But of course, we do know that the Chamber isn’t spending foreign money on politics – or at least any sensible person knows it.  We know it in the same way that we know that Barack Obama was born in the U.S., even if we can’t prove it to the complete satisfaction of every birther out there.  The guilty until proven innocent, “prove a negative” approach of the October Disclosers is political fodder, not serious argument about which there is reasonable doubt.  The Chamber’s foreign funds are such a trivial part of its overall budget – a fraction of one percent – that no one seriously believes they are funding the political effort.  For one thing, if the Chamber were going to violate the law by using foreign funds in U.S. campaigns, it is hardly likely that they would so openly reveal the names of American Chambers overseas and the amounts of dues they pay to the Chamber – which is how the slueths at Think Progress got onto the whole nefarious trick.

It’s also all a bit absurd.  For years, of course, U.S. subsidiaries of foreign corporations have operated PACs, as have U.S. companies with substantial overseas earnings.  They can fund the administrative costs of these PACs with general revenues.  Meanwhile, dozens of labor unions with members outside the U.S. have also been operating PACs, and in this cycle, using their newfound freedom under Citizens United v. FEC, directly spending to support candidates.

The idea that new disclosure is now needed because “we don’t really know who is funding ads” has, in fact, been the case ever since foreign money was first prohibited (with arguably a de jure, but probably not de facto, exception for 3 years in the latter 1970s).  It is also the case as to many other provisions of the FECA, most state campaign finance laws, and indeed many other general laws.  For years there has been no way to know if independent spenders were using illegal union money, illegal corporate money, illegal foreign money, or simply underreporting their expenditures.  The logic of Think Progress’s complaint against the Chamber applies to anyone (and everyone) else, too – including, as I’ve noted above, Think Progress and the Center for American Progress.  How do we know that they are not illegally coordinating this activity with the Democratic Congressional Campaign Committee, given the way DCCC Chair Chris Van Hollen has chimed in on the attack?  Without allowing the FEC or another government agency to audit Think Progress’s and the Center for American Politics, we don’t.  It’s fundanoia!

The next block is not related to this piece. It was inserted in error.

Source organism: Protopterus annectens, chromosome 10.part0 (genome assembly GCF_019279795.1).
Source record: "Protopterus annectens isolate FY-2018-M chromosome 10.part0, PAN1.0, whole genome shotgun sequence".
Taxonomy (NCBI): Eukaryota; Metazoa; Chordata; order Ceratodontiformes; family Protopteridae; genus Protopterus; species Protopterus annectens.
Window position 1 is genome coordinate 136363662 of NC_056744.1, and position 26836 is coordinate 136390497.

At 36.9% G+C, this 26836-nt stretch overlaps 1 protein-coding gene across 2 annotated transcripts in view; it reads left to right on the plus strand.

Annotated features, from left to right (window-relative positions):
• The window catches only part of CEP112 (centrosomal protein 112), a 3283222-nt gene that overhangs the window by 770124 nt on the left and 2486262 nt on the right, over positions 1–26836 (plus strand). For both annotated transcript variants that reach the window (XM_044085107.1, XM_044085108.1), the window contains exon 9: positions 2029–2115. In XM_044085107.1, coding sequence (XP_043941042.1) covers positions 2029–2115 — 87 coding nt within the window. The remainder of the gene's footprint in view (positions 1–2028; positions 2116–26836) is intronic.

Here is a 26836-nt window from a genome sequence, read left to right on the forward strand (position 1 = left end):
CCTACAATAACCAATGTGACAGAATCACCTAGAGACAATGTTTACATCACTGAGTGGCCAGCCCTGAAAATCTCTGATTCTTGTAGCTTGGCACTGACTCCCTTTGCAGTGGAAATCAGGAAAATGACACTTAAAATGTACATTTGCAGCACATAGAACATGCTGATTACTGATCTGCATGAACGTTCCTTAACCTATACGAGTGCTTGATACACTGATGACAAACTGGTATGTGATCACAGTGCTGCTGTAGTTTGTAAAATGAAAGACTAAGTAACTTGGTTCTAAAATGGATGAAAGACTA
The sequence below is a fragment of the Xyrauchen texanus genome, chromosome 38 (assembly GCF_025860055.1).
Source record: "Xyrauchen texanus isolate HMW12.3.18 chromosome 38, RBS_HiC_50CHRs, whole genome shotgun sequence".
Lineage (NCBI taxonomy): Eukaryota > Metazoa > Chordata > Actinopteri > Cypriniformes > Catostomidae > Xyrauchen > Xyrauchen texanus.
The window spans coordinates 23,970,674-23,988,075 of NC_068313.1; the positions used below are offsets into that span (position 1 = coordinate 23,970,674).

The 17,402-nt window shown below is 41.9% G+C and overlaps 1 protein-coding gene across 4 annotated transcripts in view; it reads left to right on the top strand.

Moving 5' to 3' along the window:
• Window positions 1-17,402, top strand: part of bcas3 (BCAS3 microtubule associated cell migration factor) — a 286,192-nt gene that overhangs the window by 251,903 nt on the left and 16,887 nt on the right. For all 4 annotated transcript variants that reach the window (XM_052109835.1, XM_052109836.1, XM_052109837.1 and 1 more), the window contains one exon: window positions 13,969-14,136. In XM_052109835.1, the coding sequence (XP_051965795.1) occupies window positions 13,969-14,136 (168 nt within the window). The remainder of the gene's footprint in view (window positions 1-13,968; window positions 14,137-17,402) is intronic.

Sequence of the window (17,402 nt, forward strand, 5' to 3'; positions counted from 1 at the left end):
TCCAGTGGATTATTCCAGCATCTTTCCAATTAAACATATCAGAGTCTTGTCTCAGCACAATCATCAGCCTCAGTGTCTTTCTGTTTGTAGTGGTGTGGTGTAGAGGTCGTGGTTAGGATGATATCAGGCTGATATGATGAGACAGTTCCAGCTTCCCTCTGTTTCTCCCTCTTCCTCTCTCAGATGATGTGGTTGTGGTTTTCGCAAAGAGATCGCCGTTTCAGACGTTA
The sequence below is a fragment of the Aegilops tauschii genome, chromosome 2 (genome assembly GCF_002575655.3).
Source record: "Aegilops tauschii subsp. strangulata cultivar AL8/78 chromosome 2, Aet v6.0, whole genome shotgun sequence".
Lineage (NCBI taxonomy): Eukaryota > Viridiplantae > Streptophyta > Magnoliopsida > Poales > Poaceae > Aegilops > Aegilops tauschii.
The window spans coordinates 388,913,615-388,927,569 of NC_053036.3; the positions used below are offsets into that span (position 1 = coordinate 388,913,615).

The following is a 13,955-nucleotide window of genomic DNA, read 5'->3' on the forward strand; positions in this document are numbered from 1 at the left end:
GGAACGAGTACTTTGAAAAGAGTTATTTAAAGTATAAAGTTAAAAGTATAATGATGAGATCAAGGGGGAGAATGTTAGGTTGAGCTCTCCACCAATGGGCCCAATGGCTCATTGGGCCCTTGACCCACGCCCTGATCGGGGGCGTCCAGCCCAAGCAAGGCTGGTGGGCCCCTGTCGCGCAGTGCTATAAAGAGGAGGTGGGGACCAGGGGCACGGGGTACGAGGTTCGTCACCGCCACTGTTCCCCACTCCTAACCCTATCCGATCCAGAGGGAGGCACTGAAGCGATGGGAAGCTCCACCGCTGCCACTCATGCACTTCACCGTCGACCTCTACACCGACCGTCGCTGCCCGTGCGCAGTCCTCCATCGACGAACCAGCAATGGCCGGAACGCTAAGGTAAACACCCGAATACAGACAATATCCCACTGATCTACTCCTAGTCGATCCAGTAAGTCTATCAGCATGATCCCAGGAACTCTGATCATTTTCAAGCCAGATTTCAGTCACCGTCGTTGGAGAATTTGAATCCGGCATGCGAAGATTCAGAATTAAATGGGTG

This is not the first time in recent years that concerns over foreign money have blossomed into full blown conspiracy theories.  In 2008, I spent more than a little time and effort telling unhappy Republican audiences that the Obama campaign was not funded by foreign interests, in the pages of the Washington Post and on Fox News, among other places.  This time the conspiracy comes from the Democrats, abetted by no less than the President himself.  But responsible experts in the field should not exacerbate the problem by suggesting that the “Disclosers” raise reasonable questions.

Update, 10/11, 12:42 pm: The AP’s story is out, and joins responsible media in noting that there is “no evidence” to substantiate the charge by Think Progress and the President.

Brad Smith